Fraud Advisor

Fraud can impact anyone at any time. Proactive prevention is the most cost-effective way to deal with the potential losses and inconveniences that can result from fraud. Mercantil Bank is committed to taking the necessary steps to prevent fraudulent activity before it happens, helping you gain increased knowledge about fraud, and helping you learn some of the proactive measures you can take to avoid or mitigate fraud.


Phishing is the act that occurs when an entity falsely claiming to be an established, legitimate enterprise sends you an e-mail in an attempt to “fish” for personal information. The e-mail may direct you to visit a website and/or include an attachment or form as a way to update personal information, such as passwords and credit card, social security and bank account numbers. The website, however, is false and set up only to steal your information. These e-mails usually have a sense of urgency.

Mercantil Bank will never request personal identifiable information or PIN numbers in an e-mail:

  • Be suspicious of any e-mail with urgent requests for personal financial information
  • Don’t use links embedded in suspicious e-mails
  • Avoid filling out forms in e-mail messages that ask for personal financial information

For more information on how to determine if an email Message that appears to be from Mercantil Bank is a Phishing Attack 

click here

Tips to minimize the chances of becoming victim to Phishing:

  • Never open e-mails from unknown senders
  • Never provide sensitive information through e-mail or outside of a secure website
  • Never follow unsolicited web links or open attachments in e-mail messages
  • Never forward unsolicited e-mails or initiate chain letters
  • Avoid “too good to be true” deals
  • Verify charity authenticity when making a donation via a website through the https:// and lock icons
  • Be aware of Phishing SMS texts (“smishing”) on your cell phone
  • Use firewalls, anti-spyware and anti-virus software and keep them up-to-date.
  •  Avoid public Wi-fi networks when performing financial business

Malware (short for “malicious software”), includes viruses and spyware to steal personal information, send spam, and commit fraud. Criminals create appealing websites and downloads to attract you to links that will download malware – especially on computers that don’t use adequate security software.

Tips to minimize the chances of malware/spyware:

  • Talk about safe computing with your kids – Avoid free games or posting personal information
  • If you suspect malware on your computer, stop banking, shopping, and other online activities that involve user names, passwords, or other sensitive information
  • Update your operating system and Web browser software
  • Use anti-virus and anti-spyware software, as well as a firewall, and update them regularly
  • Download free software from websites you know and trust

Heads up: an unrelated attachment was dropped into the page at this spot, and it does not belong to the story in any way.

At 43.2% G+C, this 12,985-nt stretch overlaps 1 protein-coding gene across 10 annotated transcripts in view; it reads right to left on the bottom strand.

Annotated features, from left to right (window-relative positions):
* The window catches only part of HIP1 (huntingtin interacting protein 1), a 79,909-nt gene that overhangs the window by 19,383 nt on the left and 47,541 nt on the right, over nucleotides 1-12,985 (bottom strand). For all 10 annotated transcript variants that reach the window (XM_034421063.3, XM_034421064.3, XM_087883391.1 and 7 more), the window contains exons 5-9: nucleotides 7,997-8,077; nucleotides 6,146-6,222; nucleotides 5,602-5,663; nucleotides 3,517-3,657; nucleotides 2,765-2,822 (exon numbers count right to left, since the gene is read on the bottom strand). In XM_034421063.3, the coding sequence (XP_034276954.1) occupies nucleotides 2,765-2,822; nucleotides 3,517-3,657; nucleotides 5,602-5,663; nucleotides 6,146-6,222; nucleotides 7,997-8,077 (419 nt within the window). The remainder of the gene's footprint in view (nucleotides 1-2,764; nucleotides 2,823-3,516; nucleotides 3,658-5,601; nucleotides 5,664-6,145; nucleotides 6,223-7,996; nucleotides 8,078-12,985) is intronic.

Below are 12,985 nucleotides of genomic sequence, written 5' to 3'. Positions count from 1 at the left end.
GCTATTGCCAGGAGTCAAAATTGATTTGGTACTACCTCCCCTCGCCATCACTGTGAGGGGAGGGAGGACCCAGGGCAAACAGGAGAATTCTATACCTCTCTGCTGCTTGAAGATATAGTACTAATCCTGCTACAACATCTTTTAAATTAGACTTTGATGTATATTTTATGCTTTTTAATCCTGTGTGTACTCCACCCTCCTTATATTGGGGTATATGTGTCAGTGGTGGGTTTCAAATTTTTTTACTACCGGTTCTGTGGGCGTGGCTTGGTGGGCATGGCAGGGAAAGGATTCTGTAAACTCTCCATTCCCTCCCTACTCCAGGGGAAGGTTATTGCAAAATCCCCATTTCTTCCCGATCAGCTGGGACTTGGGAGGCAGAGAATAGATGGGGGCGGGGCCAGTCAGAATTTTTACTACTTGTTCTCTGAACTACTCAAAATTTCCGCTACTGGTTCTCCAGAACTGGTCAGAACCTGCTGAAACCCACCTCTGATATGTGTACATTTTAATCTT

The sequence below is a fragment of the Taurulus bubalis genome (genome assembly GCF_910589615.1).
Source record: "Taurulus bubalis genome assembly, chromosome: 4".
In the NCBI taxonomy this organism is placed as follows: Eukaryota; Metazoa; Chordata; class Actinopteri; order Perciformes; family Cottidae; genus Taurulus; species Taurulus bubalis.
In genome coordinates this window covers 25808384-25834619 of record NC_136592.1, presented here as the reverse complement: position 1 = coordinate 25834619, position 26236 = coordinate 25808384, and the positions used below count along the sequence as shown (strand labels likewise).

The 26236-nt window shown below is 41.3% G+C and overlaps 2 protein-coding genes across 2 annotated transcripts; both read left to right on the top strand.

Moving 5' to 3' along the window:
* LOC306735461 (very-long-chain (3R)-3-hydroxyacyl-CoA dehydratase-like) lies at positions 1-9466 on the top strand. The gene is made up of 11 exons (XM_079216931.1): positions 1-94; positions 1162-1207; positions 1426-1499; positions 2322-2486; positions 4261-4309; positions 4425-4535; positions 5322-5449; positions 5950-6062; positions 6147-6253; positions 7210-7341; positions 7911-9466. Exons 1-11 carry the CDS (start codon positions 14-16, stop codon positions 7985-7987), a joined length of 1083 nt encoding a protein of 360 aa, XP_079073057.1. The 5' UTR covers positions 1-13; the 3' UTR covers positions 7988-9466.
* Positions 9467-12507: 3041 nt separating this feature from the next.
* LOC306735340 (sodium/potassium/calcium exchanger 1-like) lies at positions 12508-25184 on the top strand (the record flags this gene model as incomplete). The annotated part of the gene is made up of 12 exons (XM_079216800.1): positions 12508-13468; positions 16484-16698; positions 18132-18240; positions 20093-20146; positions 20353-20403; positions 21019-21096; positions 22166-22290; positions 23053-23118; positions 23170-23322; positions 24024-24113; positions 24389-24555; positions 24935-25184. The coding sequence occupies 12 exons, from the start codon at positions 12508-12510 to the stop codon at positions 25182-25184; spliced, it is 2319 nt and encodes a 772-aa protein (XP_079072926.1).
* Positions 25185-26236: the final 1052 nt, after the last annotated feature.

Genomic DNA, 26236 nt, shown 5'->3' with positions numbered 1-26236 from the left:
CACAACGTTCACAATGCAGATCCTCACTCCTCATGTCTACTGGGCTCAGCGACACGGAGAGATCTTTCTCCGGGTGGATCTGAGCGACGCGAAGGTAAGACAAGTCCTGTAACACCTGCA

• Don’t click on any links within pop-ups

E-Mail Spoofing
E-Mail Spoofing is referred to fraudulent e-mail activity in which the sender address and other parts of the e-mail header are altered to appear as though the e-mail originated from a different source. This involves a request from a fraudster that appears from a government agency, an official business, online payment, or bank.

Some tips to keep in mind:

  • Avoid e-mails with distorted or oddly sized logos, poor grammar, odd links, sense of urgency and/or personal information request


ATM Card, Debit Card and Credit Card Fraud
ATM/Debit Card fraud has the potential to drain your checking account and tap into any back-up credit line you may have established. Vigilance and quick action is the best way to limit losses. The charges are simply deducted directly from your checking or savings account, and you may not be aware of the fraudulent activity until you review your bank statement.

How to Avoid ATM Card, Debit Card and Credit Card Fraud

  • Only give out your Card number when you initiate the contact and believe the business to be reputable
  • Never give your Card information out when you receive a phone call from someone asking you to verify your information. (For example, don’t provide your Card number if a caller tells you there has been a “computer problem” and they need you to verify information.)
  • Keep an eye on your Card every time you use it and make sure you get it back as quickly as possible. Try not to let your Card out of your sight whenever possible to avoid “skimming”
  • Never provide your Card information on a website that is not a secure site. A secure site’s URL begins with https:// and/or has a locked padlock symbol on the site
  • Sign the back of your Cards as soon as you receive them
  • Register your Visa® Credit Card with “Verified by Visa”, and your personal password will protect your card against fraudulent use when shopping at participating online stores
  • Register your Mastercard® Debit Card and Mastercard Credit Card with “Mastercard SecureCode”, and enhance your current Mastercard account with a secret
    code to protect your card against unauthorized use when you shop at participating stores
  • Be aware of faulty ATMs or other individuals that may be nearby when entering your PIN
  • Never write your PIN number on a Card or where Card is kept

To report ATM Card, Debit Card and Credit Card fraud or loss contact:

Toll Free at:
      Toll Free from Venezuela:
      From any other locations:


What is Check Fraud?